Reply To: Sliding Hernia, Part 1
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Pinto naively accepted hospital discharge despite that he believed he needed a motorized bed by which it would assist him to get out of bed when needed. Hospital staff could not find any service locally by which he could rent a motorized bed and place it in his hotel room. Even though hospital staff later said his request for crutches for walking was the first time received, they did not have the wherewithal to consider if early hospital discharge was really appropriate. In fact some hernia hospitals, though uncommon, will have their patients stay 3-5 days before discharge. Nearly any surgeon will advice patients after surgery to protect the surgery area by bracing it with their hands or pillow when coughing etc.
Pinto believes that although his surgery was made with the best intentions, there must have been some sort of mishap considering he was the first to request crutches and he had so, so agonizing taxi rides immediately after his discharge. Apparently thousands of patients from the same hospital have relatively little trouble leaving the hospital within 48 hours and can amble away painlessly. Given that Pinto followed the surgeons guide for a safe post-op, he believes if he was able to stay in the hospital in a motorized bed for at least three days, recurrence might not have occurred. It might have even proved the surgery was done flawlessly. He subsequently had a successful operation by the same surgeon two years later without any trouble—- without need for crutches or motorized bed.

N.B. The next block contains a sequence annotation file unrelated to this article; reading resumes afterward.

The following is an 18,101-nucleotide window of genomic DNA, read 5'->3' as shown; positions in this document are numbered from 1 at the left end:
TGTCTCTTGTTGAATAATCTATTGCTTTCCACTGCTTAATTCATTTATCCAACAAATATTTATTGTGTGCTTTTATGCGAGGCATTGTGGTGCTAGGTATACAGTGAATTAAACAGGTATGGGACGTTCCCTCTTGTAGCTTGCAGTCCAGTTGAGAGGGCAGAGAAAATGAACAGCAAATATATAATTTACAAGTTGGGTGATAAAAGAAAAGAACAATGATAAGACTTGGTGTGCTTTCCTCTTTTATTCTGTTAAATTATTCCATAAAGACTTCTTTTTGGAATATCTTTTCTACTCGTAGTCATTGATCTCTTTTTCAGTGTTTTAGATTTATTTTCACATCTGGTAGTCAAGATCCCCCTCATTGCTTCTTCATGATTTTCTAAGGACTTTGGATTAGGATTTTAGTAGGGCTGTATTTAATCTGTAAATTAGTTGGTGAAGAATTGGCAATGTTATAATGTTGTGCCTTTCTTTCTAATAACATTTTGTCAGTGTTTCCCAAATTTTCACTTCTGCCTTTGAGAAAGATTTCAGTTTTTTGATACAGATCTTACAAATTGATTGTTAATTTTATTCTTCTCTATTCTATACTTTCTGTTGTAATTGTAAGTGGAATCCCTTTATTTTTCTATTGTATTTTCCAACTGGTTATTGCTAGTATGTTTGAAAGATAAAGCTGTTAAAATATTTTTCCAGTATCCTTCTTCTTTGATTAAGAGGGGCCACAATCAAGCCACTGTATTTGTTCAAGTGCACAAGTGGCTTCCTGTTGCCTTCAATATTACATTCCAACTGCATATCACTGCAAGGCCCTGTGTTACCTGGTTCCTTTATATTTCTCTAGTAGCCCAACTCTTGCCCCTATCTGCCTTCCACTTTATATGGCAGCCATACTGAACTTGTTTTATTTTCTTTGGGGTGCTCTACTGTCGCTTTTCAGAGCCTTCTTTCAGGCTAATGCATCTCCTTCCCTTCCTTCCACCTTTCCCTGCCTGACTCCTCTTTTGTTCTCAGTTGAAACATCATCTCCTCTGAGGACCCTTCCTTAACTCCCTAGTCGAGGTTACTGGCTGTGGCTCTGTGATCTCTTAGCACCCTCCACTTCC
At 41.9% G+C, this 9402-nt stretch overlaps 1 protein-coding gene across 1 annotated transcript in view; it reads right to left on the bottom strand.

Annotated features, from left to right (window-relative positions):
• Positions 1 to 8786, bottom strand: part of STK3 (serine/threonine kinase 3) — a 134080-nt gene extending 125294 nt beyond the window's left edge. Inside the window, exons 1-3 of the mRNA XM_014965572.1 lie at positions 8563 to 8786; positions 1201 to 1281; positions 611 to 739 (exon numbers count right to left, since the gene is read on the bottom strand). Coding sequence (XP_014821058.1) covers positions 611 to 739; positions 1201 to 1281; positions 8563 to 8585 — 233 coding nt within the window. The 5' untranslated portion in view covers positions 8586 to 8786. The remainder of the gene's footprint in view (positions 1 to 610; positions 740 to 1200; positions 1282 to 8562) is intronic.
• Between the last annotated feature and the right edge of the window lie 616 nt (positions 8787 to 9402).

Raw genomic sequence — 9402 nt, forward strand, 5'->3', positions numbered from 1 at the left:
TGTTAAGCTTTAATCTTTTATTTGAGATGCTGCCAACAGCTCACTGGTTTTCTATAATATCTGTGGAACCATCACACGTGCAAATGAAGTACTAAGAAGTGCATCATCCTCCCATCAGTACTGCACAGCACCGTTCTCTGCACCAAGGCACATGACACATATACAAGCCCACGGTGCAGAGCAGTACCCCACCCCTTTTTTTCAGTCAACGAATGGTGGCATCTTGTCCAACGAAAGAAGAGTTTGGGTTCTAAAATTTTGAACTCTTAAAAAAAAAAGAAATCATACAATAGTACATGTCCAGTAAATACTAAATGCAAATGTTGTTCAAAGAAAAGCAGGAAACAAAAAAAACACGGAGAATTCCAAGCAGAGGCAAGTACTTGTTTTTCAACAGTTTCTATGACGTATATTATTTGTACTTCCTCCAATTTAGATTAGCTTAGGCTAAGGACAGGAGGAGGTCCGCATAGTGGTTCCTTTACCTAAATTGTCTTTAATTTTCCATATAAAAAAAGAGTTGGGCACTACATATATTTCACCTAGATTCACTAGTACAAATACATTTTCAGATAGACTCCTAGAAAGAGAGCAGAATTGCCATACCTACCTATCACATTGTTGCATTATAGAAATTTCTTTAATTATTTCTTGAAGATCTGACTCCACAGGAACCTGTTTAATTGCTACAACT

In conclusion, when making medical critiques we must do so with considered thought so as to avoid hasty claims as well as being mindful of unanalyzed assumptions by which to control bias or prejudice. Sliding hernias are neither rare nor troublesome for the experienced surgeon.